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AOL in cahoots with Compaq, HP to derail WinXP, .NET?

Plan to defang Windows Experience while spreading smut about bugs

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AOL is considering what amounts to all out war on Microsoft and Windows XP, according to a document obtained by Betanews, which has been getting its hands on some corkers of late. If genuine the document is an AOL internal strategy memo listing "response scenarios" to XP. Practically all of them are seriously hardball, and at their most extreme they'd add up to recruiting an OEM coalition to topple Microsoft from the desktop while destabilising the XP rollout.

Fear, uncertainty, doubt? It couldn't happen to a nicer company. Not that you'd categorise AOL as one of those either. There is a 'surrender' option in the document; this would involve accepting assimilation into Microsoft's XP worldview while "gaining specific 'carve outs' for AOL." But you kind of get the feeling the author doesn't fancy this one, and anyway, they tried it before, when Win95 shipped.

Given the nature of XP and .NET, AOL's fears are justified. They present "a significant risk to the AOL franchise. By integrating and embedding traditonal AOL functionality (e.g. email, IM, chat, wallet, calendar, address book, web browsing, content aggregation, media players, etc) into the OS and .NET initiative, Microsoft is essentially absorbing much of the AOL client based functionality into the OS... The risk exists that the consumer... will simply use the default Microsoft solutions."

AOL sees the removal of icons from the desktop and to control the number of preinstalled apps on the top level start menu as removing the OEM's ability to "monetize the desktop." So the opportunity for a counter-attack lies in the desire of OEM's to block this. HP and Compaq, says the memo, "have specifically indicated they are interested in taking steps to 'remonetize' the desktop.

We can maybe therefore speculate about an AOL-HP-Compaq triple alliance aiming to derail Microsoft's XP strategy. Responses "in concert" with the OEMs include working with them to "ensure AOL is the default application and service for all online activity, and that AOL has extensive presence throughout the OS." But that's about the most modest of them.

The memo also proposes making AOL apps the default for online activities, working with an OEM to replace the default desktop environment, or even to "launch a more esoteric solution such as an alternative OS or a modified MS OS." It's worth bearing in mind that XP does allow modified UI's, so that part of the suggestion is perhaps less extreme than it might initially seem. The Register, for example, is currently running the Stardock WindowblindsXP KDE look and feel on the test machine, and very pretty it is too. But an OEM actually getting licensed by Microsoft to ship this or similar as a default would be a hell of lot harder.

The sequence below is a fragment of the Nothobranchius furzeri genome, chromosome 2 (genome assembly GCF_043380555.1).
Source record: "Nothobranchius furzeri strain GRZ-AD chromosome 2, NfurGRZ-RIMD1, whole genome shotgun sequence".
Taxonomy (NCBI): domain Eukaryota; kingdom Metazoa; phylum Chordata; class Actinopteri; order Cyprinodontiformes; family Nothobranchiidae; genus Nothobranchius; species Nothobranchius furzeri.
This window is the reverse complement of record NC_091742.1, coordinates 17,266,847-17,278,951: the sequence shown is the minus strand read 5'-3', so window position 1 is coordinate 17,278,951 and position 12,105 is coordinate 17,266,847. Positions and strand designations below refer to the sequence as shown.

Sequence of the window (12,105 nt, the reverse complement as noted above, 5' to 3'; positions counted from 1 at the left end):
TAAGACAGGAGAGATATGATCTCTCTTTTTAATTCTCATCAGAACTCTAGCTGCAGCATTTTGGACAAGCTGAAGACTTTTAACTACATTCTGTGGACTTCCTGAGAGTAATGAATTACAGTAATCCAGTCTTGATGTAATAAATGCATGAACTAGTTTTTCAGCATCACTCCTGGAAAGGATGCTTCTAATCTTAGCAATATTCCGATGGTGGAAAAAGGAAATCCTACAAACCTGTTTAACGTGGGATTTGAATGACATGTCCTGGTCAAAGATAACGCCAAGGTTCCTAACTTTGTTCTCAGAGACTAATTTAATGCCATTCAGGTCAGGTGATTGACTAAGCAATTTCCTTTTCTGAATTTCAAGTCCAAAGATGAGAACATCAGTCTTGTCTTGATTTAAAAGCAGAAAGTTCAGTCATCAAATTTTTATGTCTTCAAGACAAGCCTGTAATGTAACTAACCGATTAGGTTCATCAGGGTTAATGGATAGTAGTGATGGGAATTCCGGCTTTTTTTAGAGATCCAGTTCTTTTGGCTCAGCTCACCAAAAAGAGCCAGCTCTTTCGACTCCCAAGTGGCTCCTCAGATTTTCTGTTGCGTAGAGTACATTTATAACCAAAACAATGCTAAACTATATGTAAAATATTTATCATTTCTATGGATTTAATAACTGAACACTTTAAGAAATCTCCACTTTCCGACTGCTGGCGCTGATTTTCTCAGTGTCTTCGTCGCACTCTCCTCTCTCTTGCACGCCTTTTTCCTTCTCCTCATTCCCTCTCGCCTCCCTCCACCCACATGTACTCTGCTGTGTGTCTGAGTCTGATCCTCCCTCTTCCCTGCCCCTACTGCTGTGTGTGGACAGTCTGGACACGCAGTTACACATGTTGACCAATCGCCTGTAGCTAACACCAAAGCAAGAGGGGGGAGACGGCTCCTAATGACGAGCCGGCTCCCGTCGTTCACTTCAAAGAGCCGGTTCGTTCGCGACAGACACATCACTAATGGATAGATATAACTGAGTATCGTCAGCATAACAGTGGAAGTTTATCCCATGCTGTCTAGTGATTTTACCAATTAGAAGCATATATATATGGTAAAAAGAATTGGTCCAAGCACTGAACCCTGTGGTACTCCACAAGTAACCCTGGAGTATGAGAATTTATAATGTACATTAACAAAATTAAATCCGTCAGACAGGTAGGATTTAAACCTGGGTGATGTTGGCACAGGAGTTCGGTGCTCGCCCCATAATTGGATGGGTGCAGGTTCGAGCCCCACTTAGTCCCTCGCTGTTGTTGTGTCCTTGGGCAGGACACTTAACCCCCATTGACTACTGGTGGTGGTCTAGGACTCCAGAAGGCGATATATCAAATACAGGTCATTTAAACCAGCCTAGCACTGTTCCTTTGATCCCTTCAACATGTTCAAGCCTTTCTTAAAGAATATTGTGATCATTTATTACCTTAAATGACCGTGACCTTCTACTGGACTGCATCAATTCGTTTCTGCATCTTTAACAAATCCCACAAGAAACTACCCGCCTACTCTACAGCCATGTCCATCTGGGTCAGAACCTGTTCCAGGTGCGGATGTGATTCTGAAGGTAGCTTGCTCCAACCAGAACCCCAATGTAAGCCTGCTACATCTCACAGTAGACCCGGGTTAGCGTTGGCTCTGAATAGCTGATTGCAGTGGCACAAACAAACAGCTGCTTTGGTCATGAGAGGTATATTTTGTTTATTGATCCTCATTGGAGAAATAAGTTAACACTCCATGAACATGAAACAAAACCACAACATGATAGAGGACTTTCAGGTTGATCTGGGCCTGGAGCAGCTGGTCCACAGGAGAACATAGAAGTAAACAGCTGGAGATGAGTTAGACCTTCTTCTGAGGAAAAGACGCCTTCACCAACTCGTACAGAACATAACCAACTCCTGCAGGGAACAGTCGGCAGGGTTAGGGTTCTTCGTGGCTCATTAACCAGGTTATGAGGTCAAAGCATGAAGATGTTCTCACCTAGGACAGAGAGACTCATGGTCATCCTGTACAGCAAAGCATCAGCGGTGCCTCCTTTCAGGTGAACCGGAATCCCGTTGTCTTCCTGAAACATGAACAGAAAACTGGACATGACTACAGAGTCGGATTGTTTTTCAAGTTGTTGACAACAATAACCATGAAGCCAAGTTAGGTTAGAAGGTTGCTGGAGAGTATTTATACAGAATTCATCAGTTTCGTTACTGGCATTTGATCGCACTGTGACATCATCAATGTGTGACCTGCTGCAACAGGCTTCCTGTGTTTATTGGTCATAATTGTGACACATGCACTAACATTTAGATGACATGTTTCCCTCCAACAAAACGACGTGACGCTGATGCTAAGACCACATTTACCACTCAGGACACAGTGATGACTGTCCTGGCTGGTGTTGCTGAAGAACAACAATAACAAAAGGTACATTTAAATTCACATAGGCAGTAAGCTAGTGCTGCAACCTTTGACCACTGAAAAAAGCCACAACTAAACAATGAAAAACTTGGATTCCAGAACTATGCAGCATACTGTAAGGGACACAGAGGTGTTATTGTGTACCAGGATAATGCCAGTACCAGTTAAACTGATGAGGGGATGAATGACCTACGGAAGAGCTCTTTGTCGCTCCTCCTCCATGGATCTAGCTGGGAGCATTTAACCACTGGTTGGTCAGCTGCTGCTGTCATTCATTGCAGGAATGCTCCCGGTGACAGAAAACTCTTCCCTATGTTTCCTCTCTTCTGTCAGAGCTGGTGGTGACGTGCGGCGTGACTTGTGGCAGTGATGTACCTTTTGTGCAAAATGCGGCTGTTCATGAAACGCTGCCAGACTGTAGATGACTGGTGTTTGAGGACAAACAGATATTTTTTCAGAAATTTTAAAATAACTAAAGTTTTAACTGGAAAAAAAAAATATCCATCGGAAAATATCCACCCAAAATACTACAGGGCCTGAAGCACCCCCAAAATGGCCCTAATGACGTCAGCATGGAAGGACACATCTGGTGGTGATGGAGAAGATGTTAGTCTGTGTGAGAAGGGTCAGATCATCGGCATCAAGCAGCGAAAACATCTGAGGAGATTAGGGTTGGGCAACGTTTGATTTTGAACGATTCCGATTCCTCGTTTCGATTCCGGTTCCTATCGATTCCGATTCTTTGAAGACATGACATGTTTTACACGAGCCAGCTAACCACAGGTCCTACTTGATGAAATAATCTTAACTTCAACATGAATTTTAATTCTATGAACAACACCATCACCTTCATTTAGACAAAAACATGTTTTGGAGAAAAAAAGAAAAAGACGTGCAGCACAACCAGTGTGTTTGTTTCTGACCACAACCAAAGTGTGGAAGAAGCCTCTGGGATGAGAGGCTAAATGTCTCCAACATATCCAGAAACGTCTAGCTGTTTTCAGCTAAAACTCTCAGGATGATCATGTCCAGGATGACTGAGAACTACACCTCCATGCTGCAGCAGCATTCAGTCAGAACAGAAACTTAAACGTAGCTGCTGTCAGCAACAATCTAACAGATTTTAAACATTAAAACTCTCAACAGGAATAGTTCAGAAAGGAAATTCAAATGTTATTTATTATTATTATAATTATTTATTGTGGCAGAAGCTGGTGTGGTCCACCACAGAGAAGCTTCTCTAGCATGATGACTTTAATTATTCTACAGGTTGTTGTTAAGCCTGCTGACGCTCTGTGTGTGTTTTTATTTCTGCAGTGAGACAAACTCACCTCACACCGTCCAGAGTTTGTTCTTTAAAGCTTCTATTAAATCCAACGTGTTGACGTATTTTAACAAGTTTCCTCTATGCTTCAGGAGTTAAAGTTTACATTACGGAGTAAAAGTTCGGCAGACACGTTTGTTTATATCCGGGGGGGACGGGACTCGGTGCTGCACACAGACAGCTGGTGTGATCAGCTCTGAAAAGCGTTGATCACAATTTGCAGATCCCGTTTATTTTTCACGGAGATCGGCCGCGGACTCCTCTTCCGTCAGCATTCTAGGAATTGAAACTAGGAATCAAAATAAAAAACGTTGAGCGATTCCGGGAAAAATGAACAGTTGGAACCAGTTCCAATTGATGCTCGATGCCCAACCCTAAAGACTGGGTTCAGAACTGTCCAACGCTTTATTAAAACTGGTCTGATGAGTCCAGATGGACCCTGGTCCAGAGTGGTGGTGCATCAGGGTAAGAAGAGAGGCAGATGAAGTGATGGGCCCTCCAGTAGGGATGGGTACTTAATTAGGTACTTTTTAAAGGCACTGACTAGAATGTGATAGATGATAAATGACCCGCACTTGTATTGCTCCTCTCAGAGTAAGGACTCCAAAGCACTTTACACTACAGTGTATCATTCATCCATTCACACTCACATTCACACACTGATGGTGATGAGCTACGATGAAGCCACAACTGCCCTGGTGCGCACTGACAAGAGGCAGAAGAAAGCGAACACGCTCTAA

Alongside the 'round up the OEMs and beat MS to death' master plans we have the FUD campaign. The message "to AOL members and the public that XP is 'not ready' for broad adoption... has bugs, will not run AOL, will not run your existing software, will violate your online privacy..." Not very nice, granted, but if you think it's unfair, think about DR-DOS. AOL should also encourage OEMs to stick with WinME (in our view this is the most despicable of all the ideas) "until AOL can develop and appropriate solution for XP."

Microsoft itself is unlikely to be enthusiastic about AOL's current minimum demands, but for the record, here they are:

Current Minimum OEM XP Integration Goals

1) "One Click" OOBE [Out of Box Experience] AOL registration to install AOL during XP registration and replace Microsoft default file associations
2) Place compatible AOL XP bundle client installer on the machine
3) Get Persistent Desktop icon presence after OOBE
4) Start menu presence equal MSN
a) If client is preinstalled, establish AOL as default Internet & mail application
b) If client is not preinstalled, provide OEM a shim which would set AOL as the default
5) Promotion in Wizards and eCommerce destinations: My Music, My Pictures, Web Publishing, etc…
6) Active Desktop defaulted to the off position.
7) Netscape, AIM, Spinner & WinAmp bundled and established as defaults as appropriate in the OS. AOL registration through the OOBE would override these defaults.
8) Get "Designed for Microsoft Windows" logo program exemption for AOL. Microsoft pays the OEM significant rebates to have their software bundles compliant with Microsoft specifications. The AOL client will likely not meet Microsoft’s standards, resulting in OEM PC’s being out of compliance with the logo program and jeopardizing the rebates. ®

Betanews' take on the memo:
AOL Marshalls Troops Against MS XP Offensive

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